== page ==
As one of the few people who can speak confidently on higher mathematics AND popular trashy cinema, my heart always sinks whenever the lead in an action film is a maths academic. Its not that the ranks of professors and dons are not by nature action heroes, David Hilbert was a well known athletic rock climber and mountaineer after all. But the crossover between mathematics and action films is always so banal. Jeff Goldblum has essayed a number action mathmos, knocking out the aliens in Independence Day with a computer virus and working out the probability of things going wrong on Jurassic Park was VERY HIGH. Neither was a proper use of mathematics, neither swelled the ranks of undergraduate mathematics course.

Nicholas Cage is not a mathematician in Knowing, but he does end up playing with a lot of numbers. No instead he is an astronomer, in which he is as convincing as he was as a cursed motorcycle stunt rider or a man who could see a minute into the future. Knowing is a spooky thriller which turns into an odd action film and while you are watching it you allow it to spout the most ridiculous nonsense at you. But the moment you are away from its garish thrall you realise how absolutely terrible its premise is. (Almost bad as its poster which suggests the city is being menaced by a giant Nic Cage head). In the “lets see if we can make anything scare you” mix are thrown the following:
a) Spooky children (passé post J-Horror)
b) Scratchy fingernails
c) Kids gone mad
d) Mysterious numbers written in spooky handwriting
e) Numbers being the date of worldwide disasters* (which mainly occur near Nick Cage’s house)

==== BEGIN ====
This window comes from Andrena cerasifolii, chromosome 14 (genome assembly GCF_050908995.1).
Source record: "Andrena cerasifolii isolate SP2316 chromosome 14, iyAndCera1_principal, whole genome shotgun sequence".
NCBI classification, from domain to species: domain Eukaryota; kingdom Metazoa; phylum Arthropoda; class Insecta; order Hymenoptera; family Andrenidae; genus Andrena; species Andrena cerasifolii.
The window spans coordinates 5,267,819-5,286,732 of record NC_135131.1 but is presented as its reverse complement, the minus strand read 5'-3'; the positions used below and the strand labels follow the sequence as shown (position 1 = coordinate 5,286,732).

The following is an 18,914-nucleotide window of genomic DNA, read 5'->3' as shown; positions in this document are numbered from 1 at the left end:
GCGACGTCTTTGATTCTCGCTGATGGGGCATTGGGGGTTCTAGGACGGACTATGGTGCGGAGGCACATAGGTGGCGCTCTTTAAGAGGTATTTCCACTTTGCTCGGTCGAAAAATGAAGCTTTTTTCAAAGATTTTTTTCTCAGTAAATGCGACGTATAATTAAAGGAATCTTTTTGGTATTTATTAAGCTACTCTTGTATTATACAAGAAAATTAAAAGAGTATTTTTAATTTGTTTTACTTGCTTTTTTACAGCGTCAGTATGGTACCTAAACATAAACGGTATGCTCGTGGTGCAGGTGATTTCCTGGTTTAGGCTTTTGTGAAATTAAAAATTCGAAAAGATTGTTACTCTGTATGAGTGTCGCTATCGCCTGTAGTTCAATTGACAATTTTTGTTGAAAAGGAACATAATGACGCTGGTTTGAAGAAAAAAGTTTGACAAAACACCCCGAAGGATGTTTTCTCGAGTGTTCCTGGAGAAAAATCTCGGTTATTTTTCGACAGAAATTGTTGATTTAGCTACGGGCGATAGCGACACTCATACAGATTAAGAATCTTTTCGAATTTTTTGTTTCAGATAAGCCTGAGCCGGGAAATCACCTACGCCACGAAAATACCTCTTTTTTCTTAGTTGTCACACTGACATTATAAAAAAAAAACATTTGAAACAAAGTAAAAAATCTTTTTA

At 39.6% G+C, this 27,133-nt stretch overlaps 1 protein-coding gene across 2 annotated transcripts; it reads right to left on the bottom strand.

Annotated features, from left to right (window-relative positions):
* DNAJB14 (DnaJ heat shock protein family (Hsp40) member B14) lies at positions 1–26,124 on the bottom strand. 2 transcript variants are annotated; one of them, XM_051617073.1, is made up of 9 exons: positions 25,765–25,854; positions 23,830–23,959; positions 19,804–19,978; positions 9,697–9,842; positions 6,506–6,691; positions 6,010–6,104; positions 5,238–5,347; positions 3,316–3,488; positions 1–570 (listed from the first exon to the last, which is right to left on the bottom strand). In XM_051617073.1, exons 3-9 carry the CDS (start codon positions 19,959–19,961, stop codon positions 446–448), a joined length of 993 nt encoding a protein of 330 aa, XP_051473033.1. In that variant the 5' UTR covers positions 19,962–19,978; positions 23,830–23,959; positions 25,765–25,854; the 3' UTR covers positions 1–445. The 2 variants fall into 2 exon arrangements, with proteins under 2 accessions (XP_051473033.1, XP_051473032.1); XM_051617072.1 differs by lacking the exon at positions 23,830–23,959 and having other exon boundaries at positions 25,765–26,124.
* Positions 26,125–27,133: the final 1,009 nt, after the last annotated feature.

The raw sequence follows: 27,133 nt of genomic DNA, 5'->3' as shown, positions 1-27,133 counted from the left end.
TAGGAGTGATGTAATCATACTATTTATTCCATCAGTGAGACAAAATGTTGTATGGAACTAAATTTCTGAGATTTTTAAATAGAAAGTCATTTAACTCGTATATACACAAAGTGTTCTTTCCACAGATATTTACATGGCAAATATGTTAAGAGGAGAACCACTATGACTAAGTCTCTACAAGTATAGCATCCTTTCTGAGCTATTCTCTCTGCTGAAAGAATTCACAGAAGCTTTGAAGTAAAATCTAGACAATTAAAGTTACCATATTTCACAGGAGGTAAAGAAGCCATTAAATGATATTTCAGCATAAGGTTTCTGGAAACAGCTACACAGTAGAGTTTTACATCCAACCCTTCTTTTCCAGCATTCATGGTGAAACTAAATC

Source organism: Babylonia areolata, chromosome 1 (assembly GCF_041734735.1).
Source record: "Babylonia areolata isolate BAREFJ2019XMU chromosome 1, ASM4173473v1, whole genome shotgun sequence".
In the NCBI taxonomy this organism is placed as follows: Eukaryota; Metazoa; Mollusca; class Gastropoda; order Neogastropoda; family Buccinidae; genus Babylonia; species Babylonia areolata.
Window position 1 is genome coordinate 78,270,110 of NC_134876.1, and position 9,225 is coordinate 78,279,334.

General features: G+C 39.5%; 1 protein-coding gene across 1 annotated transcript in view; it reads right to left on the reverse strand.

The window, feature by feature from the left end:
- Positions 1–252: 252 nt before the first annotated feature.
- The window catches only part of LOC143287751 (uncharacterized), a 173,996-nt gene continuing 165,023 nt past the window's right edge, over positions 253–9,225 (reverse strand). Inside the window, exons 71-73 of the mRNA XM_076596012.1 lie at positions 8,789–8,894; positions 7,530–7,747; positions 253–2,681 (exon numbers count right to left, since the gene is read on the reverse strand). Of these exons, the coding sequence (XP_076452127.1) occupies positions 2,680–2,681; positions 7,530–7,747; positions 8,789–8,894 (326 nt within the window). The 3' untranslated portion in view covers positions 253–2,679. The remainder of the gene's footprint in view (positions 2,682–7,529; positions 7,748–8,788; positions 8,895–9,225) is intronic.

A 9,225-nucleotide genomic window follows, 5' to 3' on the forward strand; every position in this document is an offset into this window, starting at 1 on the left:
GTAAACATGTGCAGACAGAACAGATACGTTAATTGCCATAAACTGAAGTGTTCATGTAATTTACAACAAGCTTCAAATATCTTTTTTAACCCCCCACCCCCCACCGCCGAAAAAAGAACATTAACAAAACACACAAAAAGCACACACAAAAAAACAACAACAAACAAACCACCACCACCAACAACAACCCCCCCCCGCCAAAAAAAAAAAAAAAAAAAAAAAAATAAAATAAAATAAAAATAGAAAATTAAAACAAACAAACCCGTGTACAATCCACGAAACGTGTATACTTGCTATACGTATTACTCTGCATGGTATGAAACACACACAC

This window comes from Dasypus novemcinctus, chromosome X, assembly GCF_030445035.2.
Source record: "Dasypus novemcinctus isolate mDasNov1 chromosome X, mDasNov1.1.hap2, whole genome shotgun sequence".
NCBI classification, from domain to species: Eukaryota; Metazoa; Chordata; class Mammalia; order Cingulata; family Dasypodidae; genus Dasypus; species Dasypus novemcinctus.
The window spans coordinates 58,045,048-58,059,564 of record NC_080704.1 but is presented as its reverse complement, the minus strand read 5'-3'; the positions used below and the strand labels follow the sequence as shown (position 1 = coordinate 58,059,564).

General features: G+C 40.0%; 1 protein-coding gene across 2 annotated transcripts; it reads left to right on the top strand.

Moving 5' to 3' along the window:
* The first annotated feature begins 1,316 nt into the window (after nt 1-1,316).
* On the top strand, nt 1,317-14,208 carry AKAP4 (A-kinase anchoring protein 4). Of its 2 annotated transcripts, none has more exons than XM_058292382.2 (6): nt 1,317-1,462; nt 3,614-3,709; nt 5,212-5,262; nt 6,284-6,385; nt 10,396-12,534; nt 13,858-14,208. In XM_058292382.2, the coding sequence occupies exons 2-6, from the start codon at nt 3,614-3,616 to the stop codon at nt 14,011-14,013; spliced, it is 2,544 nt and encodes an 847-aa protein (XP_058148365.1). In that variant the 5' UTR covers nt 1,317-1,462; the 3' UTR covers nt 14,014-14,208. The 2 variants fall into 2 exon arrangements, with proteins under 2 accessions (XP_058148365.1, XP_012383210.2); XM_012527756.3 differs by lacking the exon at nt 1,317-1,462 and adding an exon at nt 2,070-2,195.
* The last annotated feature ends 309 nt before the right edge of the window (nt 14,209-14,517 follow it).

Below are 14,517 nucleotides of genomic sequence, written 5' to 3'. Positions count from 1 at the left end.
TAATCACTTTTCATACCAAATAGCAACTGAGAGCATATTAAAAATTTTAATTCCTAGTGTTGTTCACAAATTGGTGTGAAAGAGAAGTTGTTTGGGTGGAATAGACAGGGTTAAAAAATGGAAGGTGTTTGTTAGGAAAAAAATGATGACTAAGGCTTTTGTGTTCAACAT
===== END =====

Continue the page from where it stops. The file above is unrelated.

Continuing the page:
f) Plane crashes
g) Train crashes
h) Another spooky kid
i) Car accidents, general panic
j) Aliums
If you find any of these things frightening, then chances are YOU ARE HUMAN. If you find any of them scary in Knowing then you probably drink too much Sunny D. The desperation shown by this film as a scary movie knows no bounds. The main bounds it should be respecting being the internal logic of the film. Because when you get to the end one thing bugs you more than anything else.

Q. Why did the aliums broadcast mysterious numbers into a childs head fifty years before the predicted destruction of earth IF when they were finally decoded we could do nothing about it? Really, why be mysterious, why even bother? To prepare for the last minute flying saucer rescue of Nick Cage Jnr? That’s leaving a bit to chance (though clearly not for aliums who can predict all major disasters (at least those which have a fixed temporal locus in time and a defined geographical positions – they don’t care about pandemics and famine). Its a film where numbers represent a code, which is then scary when broken, and then eventually means nothing. Perhaps the title has the key: What is the point in knowing when the world will end? What is the point in watching a film with that as a premise?

*The maths is yet again a Suduko puzzle, in as much as this string of numbers which Nic Cage starts to see a pattern is, are representations of Earthly codes. So he seems groups of numbers which represent a date, a time and a year in Western chronology. All the numbers are split by six digits. AND YET IT TAKES HIM TWENTY MORE MINUTES TO REALISE THAT THESE ARE LATITUDE AND LONGTITUDE REFERENCES. The fact that the whole thing turns out to be a pricktease at the end makes it almost worthwhile, just to punish Nic for being so stupid.